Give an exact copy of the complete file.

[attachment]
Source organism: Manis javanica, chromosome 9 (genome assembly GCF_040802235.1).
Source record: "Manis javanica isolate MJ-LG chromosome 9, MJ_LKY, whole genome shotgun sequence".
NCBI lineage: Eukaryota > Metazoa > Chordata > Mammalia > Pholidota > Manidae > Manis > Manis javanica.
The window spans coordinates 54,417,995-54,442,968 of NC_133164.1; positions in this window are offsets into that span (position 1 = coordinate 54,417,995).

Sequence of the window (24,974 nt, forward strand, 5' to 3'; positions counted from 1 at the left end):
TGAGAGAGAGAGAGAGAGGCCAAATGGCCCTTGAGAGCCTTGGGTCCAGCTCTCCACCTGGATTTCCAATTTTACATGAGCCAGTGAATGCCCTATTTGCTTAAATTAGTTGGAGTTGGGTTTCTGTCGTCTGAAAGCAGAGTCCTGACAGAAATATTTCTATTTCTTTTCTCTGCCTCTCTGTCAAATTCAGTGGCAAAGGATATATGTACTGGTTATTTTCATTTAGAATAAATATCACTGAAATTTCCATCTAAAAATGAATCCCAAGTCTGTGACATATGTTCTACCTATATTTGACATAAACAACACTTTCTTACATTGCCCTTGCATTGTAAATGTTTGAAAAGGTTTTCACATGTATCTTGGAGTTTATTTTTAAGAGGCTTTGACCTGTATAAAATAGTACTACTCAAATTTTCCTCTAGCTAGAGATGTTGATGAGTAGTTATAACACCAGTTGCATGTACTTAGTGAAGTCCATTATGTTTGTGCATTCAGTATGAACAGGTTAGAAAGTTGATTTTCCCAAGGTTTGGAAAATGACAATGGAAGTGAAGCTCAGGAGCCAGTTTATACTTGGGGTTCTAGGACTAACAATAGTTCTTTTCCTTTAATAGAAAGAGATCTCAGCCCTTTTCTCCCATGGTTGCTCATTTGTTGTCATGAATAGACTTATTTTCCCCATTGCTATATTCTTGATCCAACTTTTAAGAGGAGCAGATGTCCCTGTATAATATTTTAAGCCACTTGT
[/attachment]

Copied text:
Source organism: Manis javanica, chromosome 9 (genome assembly GCF_040802235.1).
Source record: "Manis javanica isolate MJ-LG chromosome 9, MJ_LKY, whole genome shotgun sequence".
NCBI lineage: Eukaryota > Metazoa > Chordata > Mammalia > Pholidota > Manidae > Manis > Manis javanica.
The window spans coordinates 54,417,995-54,442,968 of NC_133164.1; positions in this window are offsets into that span (position 1 = coordinate 54,417,995).

Sequence of the window (24,974 nt, forward strand, 5' to 3'; positions counted from 1 at the left end):
TGAGAGAGAGAGAGAGAGGCCAAATGGCCCTTGAGAGCCTTGGGTCCAGCTCTCCACCTGGATTTCCAATTTTACATGAGCCAGTGAATGCCCTATTTGCTTAAATTAGTTGGAGTTGGGTTTCTGTCGTCTGAAAGCAGAGTCCTGACAGAAATATTTCTATTTCTTTTCTCTGCCTCTCTGTCAAATTCAGTGGCAAAGGATATATGTACTGGTTATTTTCATTTAGAATAAATATCACTGAAATTTCCATCTAAAAATGAATCCCAAGTCTGTGACATATGTTCTACCTATATTTGACATAAACAACACTTTCTTACATTGCCCTTGCATTGTAAATGTTTGAAAAGGTTTTCACATGTATCTTGGAGTTTATTTTTAAGAGGCTTTGACCTGTATAAAATAGTACTACTCAAATTTTCCTCTAGCTAGAGATGTTGATGAGTAGTTATAACACCAGTTGCATGTACTTAGTGAAGTCCATTATGTTTGTGCATTCAGTATGAACAGGTTAGAAAGTTGATTTTCCCAAGGTTTGGAAAATGACAATGGAAGTGAAGCTCAGGAGCCAGTTTATACTTGGGGTTCTAGGACTAACAATAGTTCTTTTCCTTTAATAGAAAGAGATCTCAGCCCTTTTCTCCCATGGTTGCTCATTTGTTGTCATGAATAGACTTATTTTCCCCATTGCTATATTCTTGATCCAACTTTTAAGAGGAGCAGATGTCCCTGTATAATATTTTAAGCCACTTGT